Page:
Slowing global growth
So far, 2015 is shaping up to be another disappointing year. The International Monetary Fund (IMF) recently lowered its full year estimate for global growth to a bit below last year. In the United States, 2015 gross domestic product (or GDP) growth estimates have fallen by nearly a full percentage point since February, according to Bloomberg data. Slower growth negatively impacts cyclical commodities, like energy and industrial metals. As economic activity decelerates, so too does demand for these commodities.
Market Realist: Slower growth in China spells doom for commodities.
In its updated “World Economic Outlook,” the IMF estimates that the global economy will accelerate by 3.3% in 2015. This is a downward revision from its estimate of 3.5% growth for 2015 in April. The IMF’s forecast for 2015 GDP (gross domestic product) growth in the US (IVV) fell from 3.1% in April’s outlook to 2.5% in the July update.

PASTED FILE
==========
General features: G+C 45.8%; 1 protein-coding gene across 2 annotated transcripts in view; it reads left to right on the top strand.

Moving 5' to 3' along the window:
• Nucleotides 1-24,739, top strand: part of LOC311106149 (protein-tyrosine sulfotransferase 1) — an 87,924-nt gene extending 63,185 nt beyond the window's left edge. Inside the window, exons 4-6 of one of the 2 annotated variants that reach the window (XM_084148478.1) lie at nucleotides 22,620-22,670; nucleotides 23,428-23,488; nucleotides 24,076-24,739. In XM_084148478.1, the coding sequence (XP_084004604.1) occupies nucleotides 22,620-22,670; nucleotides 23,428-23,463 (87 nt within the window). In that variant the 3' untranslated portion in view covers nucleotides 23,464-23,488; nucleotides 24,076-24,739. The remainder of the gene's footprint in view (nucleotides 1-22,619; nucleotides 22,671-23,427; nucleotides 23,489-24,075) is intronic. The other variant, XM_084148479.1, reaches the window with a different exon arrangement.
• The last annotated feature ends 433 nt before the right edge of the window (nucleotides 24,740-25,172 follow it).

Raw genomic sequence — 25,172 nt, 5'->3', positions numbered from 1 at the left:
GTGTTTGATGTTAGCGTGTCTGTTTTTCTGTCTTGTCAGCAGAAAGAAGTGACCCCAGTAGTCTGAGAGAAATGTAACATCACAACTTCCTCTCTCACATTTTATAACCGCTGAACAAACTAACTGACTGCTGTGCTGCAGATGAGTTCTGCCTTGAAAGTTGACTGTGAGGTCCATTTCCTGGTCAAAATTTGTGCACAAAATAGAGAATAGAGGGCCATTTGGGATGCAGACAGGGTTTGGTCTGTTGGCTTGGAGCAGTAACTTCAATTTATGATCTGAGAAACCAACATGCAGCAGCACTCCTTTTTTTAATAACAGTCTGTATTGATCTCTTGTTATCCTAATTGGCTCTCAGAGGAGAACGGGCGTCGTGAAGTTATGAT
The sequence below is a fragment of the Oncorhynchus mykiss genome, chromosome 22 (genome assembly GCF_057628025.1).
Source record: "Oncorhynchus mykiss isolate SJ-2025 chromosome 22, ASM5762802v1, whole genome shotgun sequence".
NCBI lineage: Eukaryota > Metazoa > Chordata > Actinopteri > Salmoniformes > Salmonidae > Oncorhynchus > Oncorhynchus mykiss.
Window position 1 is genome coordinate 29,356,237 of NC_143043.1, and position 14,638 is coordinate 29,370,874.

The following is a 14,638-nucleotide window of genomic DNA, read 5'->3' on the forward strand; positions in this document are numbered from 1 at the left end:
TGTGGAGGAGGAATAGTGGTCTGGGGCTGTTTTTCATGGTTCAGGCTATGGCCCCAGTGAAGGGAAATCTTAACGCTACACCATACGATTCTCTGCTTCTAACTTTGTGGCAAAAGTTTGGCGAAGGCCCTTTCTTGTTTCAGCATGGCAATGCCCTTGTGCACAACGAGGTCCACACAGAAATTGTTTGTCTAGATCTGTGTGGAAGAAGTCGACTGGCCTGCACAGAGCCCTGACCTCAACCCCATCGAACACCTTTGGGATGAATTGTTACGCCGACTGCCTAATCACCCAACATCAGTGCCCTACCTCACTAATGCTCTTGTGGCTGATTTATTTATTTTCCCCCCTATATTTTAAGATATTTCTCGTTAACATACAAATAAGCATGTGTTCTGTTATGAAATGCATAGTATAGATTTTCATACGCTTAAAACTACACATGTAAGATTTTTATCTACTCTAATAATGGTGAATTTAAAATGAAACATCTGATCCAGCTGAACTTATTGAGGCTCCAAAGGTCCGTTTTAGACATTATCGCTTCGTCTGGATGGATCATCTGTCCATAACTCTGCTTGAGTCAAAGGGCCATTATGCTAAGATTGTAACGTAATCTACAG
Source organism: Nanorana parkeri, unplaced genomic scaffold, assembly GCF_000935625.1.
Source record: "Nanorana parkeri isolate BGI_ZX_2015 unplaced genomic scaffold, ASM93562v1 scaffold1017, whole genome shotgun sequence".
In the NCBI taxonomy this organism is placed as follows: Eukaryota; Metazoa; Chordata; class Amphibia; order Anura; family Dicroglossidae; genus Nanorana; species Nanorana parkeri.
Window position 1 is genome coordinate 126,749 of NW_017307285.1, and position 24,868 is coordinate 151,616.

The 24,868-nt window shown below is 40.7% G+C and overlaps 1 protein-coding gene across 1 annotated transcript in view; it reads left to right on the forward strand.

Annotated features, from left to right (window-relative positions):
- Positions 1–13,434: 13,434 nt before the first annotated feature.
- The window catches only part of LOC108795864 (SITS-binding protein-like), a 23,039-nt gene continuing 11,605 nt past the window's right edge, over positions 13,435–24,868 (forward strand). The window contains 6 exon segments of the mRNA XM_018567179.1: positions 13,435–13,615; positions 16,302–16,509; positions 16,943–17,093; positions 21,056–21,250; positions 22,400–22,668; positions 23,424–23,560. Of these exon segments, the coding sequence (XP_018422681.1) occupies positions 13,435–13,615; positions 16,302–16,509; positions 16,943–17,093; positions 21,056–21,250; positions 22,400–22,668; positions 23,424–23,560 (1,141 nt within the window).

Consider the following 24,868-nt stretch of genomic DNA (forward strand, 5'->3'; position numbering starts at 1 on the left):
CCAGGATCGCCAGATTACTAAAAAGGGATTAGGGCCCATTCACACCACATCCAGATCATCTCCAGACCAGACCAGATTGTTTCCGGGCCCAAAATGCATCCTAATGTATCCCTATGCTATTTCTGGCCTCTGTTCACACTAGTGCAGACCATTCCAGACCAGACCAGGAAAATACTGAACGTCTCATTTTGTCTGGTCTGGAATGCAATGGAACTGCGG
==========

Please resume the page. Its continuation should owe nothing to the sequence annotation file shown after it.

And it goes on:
China’s (FXI) economic growth rate is expected to slow further, partly because a perennially high growth rate isn’t sustainable. Also, China is transitioning from being an investment-driven economy to a consumption-driven one.
Remember that China is the biggest trading parter of many major global economies. So slowing growth in China is bad news for those economies, and contagion is a possibility. Commodity-driven economies such as Australia (EWA), Russia (RSX), and Brazil (EWZ) could feel the heat, because a slowing China means less demand for their commodities. Russia and Brazil are already reeling from lower commodity prices.
As we discussed in the previous part of this series, industrial commodities are likely to see lower prices as demand falls with slowing global growth. While commodity prices have taken a huge hit recently, a decent entry point doesn’t seem to be on the horizon.